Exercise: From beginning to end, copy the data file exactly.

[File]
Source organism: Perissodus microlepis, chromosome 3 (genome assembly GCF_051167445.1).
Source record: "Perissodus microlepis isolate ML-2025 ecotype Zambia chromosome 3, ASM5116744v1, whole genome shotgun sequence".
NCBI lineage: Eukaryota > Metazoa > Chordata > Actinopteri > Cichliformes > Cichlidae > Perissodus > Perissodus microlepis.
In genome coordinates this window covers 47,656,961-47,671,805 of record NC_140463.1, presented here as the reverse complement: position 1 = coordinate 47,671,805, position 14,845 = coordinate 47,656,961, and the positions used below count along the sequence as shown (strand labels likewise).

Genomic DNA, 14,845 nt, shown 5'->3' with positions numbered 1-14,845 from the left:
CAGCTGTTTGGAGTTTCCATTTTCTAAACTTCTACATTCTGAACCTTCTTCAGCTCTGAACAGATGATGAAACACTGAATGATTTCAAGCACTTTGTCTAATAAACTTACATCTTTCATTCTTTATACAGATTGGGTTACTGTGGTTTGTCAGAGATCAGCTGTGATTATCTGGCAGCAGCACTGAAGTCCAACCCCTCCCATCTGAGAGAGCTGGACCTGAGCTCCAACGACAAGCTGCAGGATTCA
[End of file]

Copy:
Source organism: Perissodus microlepis, chromosome 3 (genome assembly GCF_051167445.1).
Source record: "Perissodus microlepis isolate ML-2025 ecotype Zambia chromosome 3, ASM5116744v1, whole genome shotgun sequence".
NCBI lineage: Eukaryota > Metazoa > Chordata > Actinopteri > Cichliformes > Cichlidae > Perissodus > Perissodus microlepis.
In genome coordinates this window covers 47,656,961-47,671,805 of record NC_140463.1, presented here as the reverse complement: position 1 = coordinate 47,671,805, position 14,845 = coordinate 47,656,961, and the positions used below count along the sequence as shown (strand labels likewise).

Genomic DNA, 14,845 nt, shown 5'->3' with positions numbered 1-14,845 from the left:
CAGCTGTTTGGAGTTTCCATTTTCTAAACTTCTACATTCTGAACCTTCTTCAGCTCTGAACAGATGATGAAACACTGAATGATTTCAAGCACTTTGTCTAATAAACTTACATCTTTCATTCTTTATACAGATTGGGTTACTGTGGTTTGTCAGAGATCAGCTGTGATTATCTGGCAGCAGCACTGAAGTCCAACCCCTCCCATCTGAGAGAGCTGGACCTGAGCTCCAACGACAAGCTGCAGGATTCA